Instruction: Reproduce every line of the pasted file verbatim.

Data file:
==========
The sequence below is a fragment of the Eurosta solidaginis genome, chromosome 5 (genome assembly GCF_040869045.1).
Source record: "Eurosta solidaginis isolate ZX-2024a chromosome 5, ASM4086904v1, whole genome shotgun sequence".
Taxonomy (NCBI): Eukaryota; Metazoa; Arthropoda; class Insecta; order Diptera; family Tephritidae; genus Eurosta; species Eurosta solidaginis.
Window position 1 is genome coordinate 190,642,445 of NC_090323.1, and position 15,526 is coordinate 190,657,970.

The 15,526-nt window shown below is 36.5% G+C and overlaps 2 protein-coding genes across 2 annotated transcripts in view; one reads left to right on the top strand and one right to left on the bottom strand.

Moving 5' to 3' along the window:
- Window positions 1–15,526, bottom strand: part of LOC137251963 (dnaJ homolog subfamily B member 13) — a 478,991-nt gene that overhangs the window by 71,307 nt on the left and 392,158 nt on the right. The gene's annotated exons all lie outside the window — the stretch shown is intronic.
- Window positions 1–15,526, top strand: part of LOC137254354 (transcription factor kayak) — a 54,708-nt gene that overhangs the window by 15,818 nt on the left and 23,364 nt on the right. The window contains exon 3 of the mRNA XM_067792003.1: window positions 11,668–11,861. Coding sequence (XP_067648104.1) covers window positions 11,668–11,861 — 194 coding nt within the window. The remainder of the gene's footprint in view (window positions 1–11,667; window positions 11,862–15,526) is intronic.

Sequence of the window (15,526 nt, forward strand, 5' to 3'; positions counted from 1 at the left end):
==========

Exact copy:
The sequence below is a fragment of the Eurosta solidaginis genome, chromosome 5 (genome assembly GCF_040869045.1).
Source record: "Eurosta solidaginis isolate ZX-2024a chromosome 5, ASM4086904v1, whole genome shotgun sequence".
Taxonomy (NCBI): Eukaryota; Metazoa; Arthropoda; class Insecta; order Diptera; family Tephritidae; genus Eurosta; species Eurosta solidaginis.
Window position 1 is genome coordinate 190,642,445 of NC_090323.1, and position 15,526 is coordinate 190,657,970.

The 15,526-nt window shown below is 36.5% G+C and overlaps 2 protein-coding genes across 2 annotated transcripts in view; one reads left to right on the top strand and one right to left on the bottom strand.

Moving 5' to 3' along the window:
- Window positions 1–15,526, bottom strand: part of LOC137251963 (dnaJ homolog subfamily B member 13) — a 478,991-nt gene that overhangs the window by 71,307 nt on the left and 392,158 nt on the right. The gene's annotated exons all lie outside the window — the stretch shown is intronic.
- Window positions 1–15,526, top strand: part of LOC137254354 (transcription factor kayak) — a 54,708-nt gene that overhangs the window by 15,818 nt on the left and 23,364 nt on the right. The window contains exon 3 of the mRNA XM_067792003.1: window positions 11,668–11,861. Coding sequence (XP_067648104.1) covers window positions 11,668–11,861 — 194 coding nt within the window. The remainder of the gene's footprint in view (window positions 1–11,667; window positions 11,862–15,526) is intronic.

Sequence of the window (15,526 nt, forward strand, 5' to 3'; positions counted from 1 at the left end):